Advocacy and Policy

2020 Policy and Advocacy Agenda

The Primary Care Collaborative (PCC) engages in team-based advocacy around policy and practice changes that promote robust primary care to achieve the quadruple aim. Our policy strategy is focused on increased investment in primary care through alternative payment models that enable PCMHs and other types of advanced primary care to provide integrated, higher-value care that connects to the community.

Evidence demonstrates – and our Executive Members and Supporters believe – that comprehensive primary care is a high-value intervention that transforms our health care system.  We work to empower patients through increased access to advanced primary care, and we support clinicians by encouraging team-based care and by empowering them to deliver the care that patients need and desire.  While we engage in a variety of issues, PCC’s current policy focus is on allocating the resources needed to achieve advanced primary care and ensuring patient access to such care.  More specifically: 

Investment in High-Value Primary Care that Improves Outcomes and Prevents Avoidable Costs

  • Promote a standardized way to measure and report primary care spending as a percentage of overall spend
  • Collect and disseminate evidence on the impact of adequately resourced primary care models 
  • Make the case for investment in high-value primary care alternative payment models that ensure support for comprehensive, coordinated, team-based primary care with proven results
Learn More
Map provided by Milbank Memorial Fund

Support Payer and Purchaser Innovations that Promote Access to Primary Care

  • Shape the legislative/regulatory environment for value-based models to ensure that access to high-value primary care is core to benefit design. (Recent studies show a decline in patient use of such care – perhaps due to financial barriers.)
  • Collect and disseminate evidence linking access to high-performing primary care to improvements in health, affordability, and workforce outcomes
  • Promote the selection of a primary care provider at enrollment, the removal of financial barriers to primary care through the reduction of copayments and deductibles for high-value primary care services, and access to Patient-Centered Medical Homes

Primary Care Investment Workshop

Slides and Recap of PCPCC's Nov 9, 2018 Workshop on Primary Care Investment


In addition to these two advocacy-related focus areas, PCC will continue to convene thought leaders, develop programming, and educate in areas core to its work of strengthening advanced primary care models, including practice-level behavioral health integration, team-based and collaborative care, and patient and family engagement.

Learn more about these efforts as they develop at www.pcpcc.org or reach out us at [email protected]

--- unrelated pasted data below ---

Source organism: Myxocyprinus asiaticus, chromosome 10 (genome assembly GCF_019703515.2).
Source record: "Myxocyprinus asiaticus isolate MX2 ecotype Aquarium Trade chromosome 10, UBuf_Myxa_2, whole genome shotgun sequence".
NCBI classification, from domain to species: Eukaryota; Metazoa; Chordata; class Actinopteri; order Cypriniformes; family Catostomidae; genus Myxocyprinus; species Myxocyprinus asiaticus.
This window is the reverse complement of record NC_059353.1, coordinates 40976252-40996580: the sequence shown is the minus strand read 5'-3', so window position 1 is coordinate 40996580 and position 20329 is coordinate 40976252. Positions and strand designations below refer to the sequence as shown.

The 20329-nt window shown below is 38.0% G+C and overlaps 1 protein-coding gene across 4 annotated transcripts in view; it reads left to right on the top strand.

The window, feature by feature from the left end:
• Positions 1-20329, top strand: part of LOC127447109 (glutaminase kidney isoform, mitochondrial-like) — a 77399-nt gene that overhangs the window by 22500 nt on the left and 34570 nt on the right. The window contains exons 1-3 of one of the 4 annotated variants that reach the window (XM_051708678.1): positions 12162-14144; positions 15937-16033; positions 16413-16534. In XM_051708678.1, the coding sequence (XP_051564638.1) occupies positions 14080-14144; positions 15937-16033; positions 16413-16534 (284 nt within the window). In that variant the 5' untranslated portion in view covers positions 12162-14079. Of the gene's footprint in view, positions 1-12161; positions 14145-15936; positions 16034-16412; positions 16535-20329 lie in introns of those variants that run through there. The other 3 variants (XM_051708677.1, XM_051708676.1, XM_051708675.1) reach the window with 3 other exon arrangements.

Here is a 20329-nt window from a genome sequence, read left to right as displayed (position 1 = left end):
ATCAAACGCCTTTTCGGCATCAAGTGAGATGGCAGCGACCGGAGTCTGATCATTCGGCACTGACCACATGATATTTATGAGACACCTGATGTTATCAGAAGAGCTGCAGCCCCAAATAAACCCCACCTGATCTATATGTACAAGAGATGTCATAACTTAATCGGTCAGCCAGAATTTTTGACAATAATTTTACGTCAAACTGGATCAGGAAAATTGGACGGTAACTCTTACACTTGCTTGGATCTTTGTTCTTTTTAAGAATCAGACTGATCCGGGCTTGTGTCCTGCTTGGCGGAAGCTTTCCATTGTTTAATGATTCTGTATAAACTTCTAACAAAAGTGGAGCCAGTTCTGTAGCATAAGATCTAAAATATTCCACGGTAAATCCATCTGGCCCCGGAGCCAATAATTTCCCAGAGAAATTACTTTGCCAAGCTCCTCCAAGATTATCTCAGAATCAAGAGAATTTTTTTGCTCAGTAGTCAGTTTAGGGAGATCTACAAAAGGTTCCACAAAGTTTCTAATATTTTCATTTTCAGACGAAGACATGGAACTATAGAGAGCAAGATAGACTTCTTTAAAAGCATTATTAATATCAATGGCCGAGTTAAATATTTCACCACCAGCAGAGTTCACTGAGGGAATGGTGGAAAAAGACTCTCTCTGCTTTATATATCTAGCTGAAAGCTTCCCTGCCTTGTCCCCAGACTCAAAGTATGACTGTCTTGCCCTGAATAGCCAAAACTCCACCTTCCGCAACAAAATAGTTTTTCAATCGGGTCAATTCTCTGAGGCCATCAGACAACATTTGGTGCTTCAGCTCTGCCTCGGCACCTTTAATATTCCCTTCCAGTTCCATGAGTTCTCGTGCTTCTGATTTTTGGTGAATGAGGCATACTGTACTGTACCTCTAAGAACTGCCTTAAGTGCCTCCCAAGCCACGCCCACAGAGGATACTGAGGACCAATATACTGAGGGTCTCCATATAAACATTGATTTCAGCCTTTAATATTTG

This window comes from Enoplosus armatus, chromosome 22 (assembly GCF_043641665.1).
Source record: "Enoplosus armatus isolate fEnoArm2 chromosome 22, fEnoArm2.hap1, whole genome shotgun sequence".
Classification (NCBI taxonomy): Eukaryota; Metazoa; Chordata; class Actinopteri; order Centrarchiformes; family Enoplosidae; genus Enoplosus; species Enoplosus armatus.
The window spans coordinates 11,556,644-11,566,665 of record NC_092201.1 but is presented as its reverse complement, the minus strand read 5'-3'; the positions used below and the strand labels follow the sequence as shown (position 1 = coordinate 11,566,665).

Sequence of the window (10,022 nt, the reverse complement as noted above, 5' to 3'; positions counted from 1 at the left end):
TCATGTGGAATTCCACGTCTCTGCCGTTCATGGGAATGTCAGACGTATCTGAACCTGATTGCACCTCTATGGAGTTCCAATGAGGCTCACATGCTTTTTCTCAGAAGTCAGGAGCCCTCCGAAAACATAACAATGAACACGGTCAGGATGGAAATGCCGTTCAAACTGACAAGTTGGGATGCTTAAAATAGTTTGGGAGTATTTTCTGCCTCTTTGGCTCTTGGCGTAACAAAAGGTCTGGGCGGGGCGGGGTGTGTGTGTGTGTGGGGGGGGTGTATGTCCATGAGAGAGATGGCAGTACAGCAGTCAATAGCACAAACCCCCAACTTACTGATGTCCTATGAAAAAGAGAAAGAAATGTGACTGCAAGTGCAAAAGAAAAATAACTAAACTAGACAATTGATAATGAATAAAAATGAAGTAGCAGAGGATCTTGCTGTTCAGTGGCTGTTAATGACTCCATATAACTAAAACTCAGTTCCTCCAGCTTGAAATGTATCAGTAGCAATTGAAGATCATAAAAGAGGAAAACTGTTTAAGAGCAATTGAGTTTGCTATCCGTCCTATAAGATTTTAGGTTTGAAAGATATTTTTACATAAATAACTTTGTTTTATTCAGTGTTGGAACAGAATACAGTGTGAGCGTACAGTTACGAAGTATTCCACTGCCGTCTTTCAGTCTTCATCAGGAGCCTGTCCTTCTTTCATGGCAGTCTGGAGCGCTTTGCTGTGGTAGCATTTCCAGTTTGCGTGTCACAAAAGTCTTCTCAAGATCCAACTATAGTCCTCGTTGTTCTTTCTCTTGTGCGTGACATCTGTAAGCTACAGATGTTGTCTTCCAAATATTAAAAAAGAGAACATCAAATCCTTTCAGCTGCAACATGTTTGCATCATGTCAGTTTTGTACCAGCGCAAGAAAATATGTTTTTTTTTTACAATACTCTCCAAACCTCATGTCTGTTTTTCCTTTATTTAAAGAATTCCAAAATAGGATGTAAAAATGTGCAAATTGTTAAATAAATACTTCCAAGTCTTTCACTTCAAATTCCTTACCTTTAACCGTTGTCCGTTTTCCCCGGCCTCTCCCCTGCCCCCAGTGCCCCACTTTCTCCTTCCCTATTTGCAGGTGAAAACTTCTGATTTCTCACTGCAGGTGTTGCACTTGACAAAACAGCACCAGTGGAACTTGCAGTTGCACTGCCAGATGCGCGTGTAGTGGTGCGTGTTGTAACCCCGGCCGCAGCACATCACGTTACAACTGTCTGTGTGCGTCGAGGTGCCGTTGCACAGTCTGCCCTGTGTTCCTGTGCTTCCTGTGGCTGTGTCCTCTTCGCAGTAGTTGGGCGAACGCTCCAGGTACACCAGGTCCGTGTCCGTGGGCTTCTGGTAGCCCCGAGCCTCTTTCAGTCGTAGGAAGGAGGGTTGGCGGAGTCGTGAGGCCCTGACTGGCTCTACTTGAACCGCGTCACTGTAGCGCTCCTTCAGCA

PCC has long led the effort to transform primary care into a more integrated, team-based model – captured through the Patient-Centered Medical Home (PCMH).   While these models are becoming widely adopted, they rarely have enough resources nor the flexibility in payment structure to meet the goals laid out by the Shared Principles of Primary Care.   As shown in PCC’s Primary Care Innovations Map, there are exciting demonstrations, plans, and regions that are exceptions to this rule, but clinicians, on a national level, continue to struggle to realize the vision for primary care embodied in the Shared Principles.

Recent Policy and Advocacy Activity

July 1, 2020

Below are brief summaries of the efforts of five states to support primary care, including efforts that COVID-19 has prompted given the financial challenges that the pandemic has wrought.

North Carolina
As this newsletter is disseminated, PPC applauds Blue Cross and Blue Shield of North Carolina’s recent announcement to support independent primary care practices financially as they weather the COVID-19 storm. Financial support will be in the form of per BCBSNC beneficiary payments estimated to make the 2020 practice revenue equivalent to 2019 revenue. To be eligible, practices must commit to remaining independent and joining one of BCBSNC’s value-base primary care or ACO payment models by 2021, which means joining its Blue Premier network payment model. For more information, see Chief Medical Officer Rahul Rajkumar’s post.

Massachusetts
In late 2019, Massachusetts Gov. Charlie Baker released comprehensive legislation that would incentivize health plans and providers to devote more resources to primary care and behavioral health services. It builds on Massachusetts’ comprehensive approach to managing growth in the total cost of care and its cost benchmarking process (see below). While the bill has not advanced in 2020, it remains a post-COVID-19 priority for the governor. See the summary.



Delaware
In June 2020, Delaware issued a “preliminary look” at aggregate state healthcare spending under its state healthcare spending benchmark, which was established by executive order of Governor John Carney in 2018. The report, which uses data submitted by insurers, includes an attempt to measure primary care spending and will provide an opportunity for primary care advocates to dig deeper into the numbers and continue to educate stakeholders.

California
There were a number of recent efforts to support and further primary care, including those driven by employers, a health plan and nurse practitioners.    

The Pacific Business Group on Health teamed up with the California Medical Association on a proposal called the Care for Californians Initiative that would require health plans to use unspent premiums already collected from employers and consumers to pay primary care providers emergency prospective payments in 2020 and 2021.

Blue Shield of California announced an ambitious Health Reimagined initiative that will use value-based payment models and take a “holistic” approach to care while leveraging digital tools and efforts to reduce administrative burdens on physicians.

Legislation was introduced early in 2019 to give nurse practitioners expanded scope to practice independently. It passed out of the state assembly before stalling in the state senate but remains a priority for advocates of care for underserved communities, such as the California Health Care Foundation.  

Maryland
The Milbank Memorial Fund sponsored an issue brief from the team leading Maryland’s Primary Care Program (MDPCP). A multi-payer model that is integrated with Maryland’s broader all-payer “total cost of care model,” the MDPCP is a comprehensive approach that builds on learnings from the CMMI Comprehensive Primary Care (CPC) and CPC+ models. Maryland’s investments in health information exchange and data collection will also support MDPCP.